That sounds crazy, I know. And that intro may have you chomping at the bit. But before you get all hot and bothered, note that I'm making a few points abundantly clear:
- Microsoft has a mobile strategy.
- That strategy has been unsuccessful.
- That strategy is still more or less on course.
What needs to be understood is that there is and has always been a distinction between Microsoft having and executing a mobile strategy and the state of success or failure of that strategy. In other words, an assertion that Microsoft has and is executing a mobile strategy is not an assertion that that strategy is succeeding or will succeed.
It is simply an analysis of what Microsoft's vision is, the vision's desired outcome, the steps toward that goal, and a view of the plans executed within the context of the real world.
Windows on telephony-enabled pocketable devices
Pocket PC 2000, a Windows CE-based mobile OS was Microsoft's early foray into the mobile space. It powered what were essentially telephony-enabled PDAs.
This pared-down version of Windows had a UI visually reminiscent of the desktop UI, Start menu and all. It was not mobile-friendly by today's (or arguably the year 2000's) standards. The tiny icons and menus required the use of a stylus. It was Windows on a pocketable device, nonetheless, and represented a partial achievement of Microsoft's Windows on all form factors and Pocket PC vision.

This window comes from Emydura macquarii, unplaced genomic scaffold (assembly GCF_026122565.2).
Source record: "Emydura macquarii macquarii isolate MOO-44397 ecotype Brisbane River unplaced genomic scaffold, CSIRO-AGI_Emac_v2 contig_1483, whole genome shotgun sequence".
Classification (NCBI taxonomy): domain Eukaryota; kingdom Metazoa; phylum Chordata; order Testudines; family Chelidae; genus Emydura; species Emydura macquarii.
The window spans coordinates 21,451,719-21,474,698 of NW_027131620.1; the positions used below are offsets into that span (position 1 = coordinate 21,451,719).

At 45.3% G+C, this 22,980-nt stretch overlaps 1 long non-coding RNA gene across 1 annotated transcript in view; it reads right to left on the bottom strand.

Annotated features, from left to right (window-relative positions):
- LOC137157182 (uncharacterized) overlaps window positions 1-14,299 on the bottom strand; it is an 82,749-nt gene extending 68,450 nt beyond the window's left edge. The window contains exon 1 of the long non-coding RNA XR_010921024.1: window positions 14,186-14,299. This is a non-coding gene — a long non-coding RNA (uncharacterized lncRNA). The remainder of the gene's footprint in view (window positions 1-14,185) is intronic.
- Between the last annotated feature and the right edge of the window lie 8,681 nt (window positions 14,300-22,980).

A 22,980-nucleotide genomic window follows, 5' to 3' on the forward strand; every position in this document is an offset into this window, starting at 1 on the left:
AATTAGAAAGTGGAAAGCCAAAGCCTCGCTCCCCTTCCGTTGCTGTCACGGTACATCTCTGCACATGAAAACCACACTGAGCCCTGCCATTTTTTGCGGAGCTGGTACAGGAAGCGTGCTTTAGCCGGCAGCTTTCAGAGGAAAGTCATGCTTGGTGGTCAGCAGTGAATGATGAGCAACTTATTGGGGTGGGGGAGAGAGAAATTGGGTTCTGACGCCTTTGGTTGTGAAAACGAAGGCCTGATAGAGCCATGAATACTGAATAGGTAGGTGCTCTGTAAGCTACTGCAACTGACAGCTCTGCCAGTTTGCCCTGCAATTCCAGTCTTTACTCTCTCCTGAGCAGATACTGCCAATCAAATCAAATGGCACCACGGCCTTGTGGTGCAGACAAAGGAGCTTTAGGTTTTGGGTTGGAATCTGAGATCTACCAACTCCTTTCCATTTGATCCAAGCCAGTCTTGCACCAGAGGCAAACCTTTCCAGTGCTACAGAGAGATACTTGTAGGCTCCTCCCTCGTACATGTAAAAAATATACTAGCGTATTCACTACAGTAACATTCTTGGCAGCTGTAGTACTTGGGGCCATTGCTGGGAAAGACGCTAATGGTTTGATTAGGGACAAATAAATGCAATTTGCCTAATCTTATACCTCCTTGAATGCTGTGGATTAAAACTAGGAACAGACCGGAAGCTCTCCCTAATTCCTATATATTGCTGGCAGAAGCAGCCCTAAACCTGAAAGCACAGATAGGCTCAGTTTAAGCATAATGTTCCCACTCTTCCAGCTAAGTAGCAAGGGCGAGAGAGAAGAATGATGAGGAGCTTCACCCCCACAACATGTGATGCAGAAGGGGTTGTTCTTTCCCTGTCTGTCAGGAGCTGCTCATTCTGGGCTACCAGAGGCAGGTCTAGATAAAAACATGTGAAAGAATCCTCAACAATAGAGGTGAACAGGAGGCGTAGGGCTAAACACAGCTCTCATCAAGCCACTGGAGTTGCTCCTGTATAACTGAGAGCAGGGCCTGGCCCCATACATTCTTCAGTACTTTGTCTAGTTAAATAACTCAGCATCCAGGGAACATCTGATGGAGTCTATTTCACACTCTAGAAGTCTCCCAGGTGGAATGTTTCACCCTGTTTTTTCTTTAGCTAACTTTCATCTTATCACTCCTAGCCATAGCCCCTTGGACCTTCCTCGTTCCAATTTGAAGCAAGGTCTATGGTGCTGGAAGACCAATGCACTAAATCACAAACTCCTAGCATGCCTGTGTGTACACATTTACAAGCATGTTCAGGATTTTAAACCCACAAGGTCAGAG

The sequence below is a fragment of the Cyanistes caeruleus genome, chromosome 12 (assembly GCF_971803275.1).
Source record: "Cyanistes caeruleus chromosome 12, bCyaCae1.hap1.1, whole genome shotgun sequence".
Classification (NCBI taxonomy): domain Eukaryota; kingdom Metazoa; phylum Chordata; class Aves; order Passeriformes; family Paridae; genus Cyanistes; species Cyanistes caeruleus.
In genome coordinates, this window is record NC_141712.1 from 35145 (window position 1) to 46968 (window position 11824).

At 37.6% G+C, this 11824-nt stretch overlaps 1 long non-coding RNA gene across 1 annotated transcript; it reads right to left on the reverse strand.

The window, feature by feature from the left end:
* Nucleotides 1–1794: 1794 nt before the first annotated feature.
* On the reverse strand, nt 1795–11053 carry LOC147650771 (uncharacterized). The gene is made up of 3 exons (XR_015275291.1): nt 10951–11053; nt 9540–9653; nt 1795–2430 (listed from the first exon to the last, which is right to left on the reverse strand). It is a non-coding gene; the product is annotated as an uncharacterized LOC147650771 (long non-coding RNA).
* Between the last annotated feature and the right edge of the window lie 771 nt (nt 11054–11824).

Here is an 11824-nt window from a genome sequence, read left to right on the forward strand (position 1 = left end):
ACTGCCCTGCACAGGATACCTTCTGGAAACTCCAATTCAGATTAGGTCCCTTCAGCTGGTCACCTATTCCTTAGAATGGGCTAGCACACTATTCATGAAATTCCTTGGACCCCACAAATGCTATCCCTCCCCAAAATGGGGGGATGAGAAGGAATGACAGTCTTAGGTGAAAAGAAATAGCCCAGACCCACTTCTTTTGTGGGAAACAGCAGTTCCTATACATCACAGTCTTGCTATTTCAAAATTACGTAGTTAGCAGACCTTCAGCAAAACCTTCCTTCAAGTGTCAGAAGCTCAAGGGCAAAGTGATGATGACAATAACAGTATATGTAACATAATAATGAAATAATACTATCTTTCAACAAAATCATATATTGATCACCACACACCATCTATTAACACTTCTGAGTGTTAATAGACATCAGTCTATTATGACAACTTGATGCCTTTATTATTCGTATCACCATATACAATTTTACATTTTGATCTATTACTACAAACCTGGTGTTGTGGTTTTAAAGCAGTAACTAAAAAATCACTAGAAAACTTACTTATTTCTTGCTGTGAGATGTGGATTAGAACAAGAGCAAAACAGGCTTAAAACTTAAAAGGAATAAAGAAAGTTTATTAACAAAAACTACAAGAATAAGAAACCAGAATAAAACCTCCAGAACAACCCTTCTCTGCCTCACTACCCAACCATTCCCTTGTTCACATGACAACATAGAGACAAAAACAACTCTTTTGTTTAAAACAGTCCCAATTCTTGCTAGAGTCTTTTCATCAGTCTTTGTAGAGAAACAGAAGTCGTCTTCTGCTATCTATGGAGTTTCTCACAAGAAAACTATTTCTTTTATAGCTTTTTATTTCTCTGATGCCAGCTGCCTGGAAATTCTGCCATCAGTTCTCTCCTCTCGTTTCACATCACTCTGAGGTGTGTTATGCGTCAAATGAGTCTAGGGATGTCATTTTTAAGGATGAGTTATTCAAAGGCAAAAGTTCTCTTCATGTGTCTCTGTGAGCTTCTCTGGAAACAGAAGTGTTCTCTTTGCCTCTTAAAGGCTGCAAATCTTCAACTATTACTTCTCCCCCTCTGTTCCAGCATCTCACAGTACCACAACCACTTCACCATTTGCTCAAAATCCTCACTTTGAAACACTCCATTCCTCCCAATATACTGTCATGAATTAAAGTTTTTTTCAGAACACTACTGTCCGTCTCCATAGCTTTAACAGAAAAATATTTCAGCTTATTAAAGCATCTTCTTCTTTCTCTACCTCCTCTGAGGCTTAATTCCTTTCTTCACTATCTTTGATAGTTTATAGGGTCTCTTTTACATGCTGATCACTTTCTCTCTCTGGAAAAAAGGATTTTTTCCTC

Microsoft has always wanted to replicate desktop power on mobile.
Pocket PC became Windows Mobile 5.0 (and persisted through 6.5) and continued bringing the familiar power of Windows, including Office, to the pockets of business users and techies. It's important to remember these devices existed within a context when PCs, not the later app-centric mobile model, defined personal computing. That's not to say there was no Windows Mobile app ecosystem. Like desktop Windows programs, apps existed but were not in a centralized marketplace. Users had to find and download apps from potentially unsafe websites until Microsoft finally created a Marketplace.
Windows Mobile smartphones were, for their time, powerful pocket PCs. PC-centric tasks such as emailing, messaging, web-surfing, file management, app usage and more had been achieved by this version of Microsoft's mobile OS.
Microsoft's mobile vision was on course.
Mobile computing shifts from a PC focus
In 2007 and 2008, Microsoft's enterprise-focused mobile direction was disrupted when Apple's and Google's consumer-focused smartphones resonated with consumers and developers. The mobile app ecosystem's birth and carrier relationships helped mainstream these non-PC-focused mobile devices.
Microsoft responded with the consumer-focused, touch-friendly Windows Phone 7 mobile OS.
The Live Tile-based UI was a departure from the desktop-like interface that preceded it. It also removed a user's ability to manipulate the OS, manage files and more; features standard to Windows on desktop and Windows Mobile.
A common core is key to Microsoft's mobile vision.
Still, though Microsoft's immediate response to rivals was a scramble to make the Windows on phone UI consumer-focused and touch-friendly, the company continued its efforts to unify its mobile and desktop cores. This is an important point because a common core is fundamental to bringing the full power of a Windows PC to all form factors, which is the basis of Microsoft's mobile vision.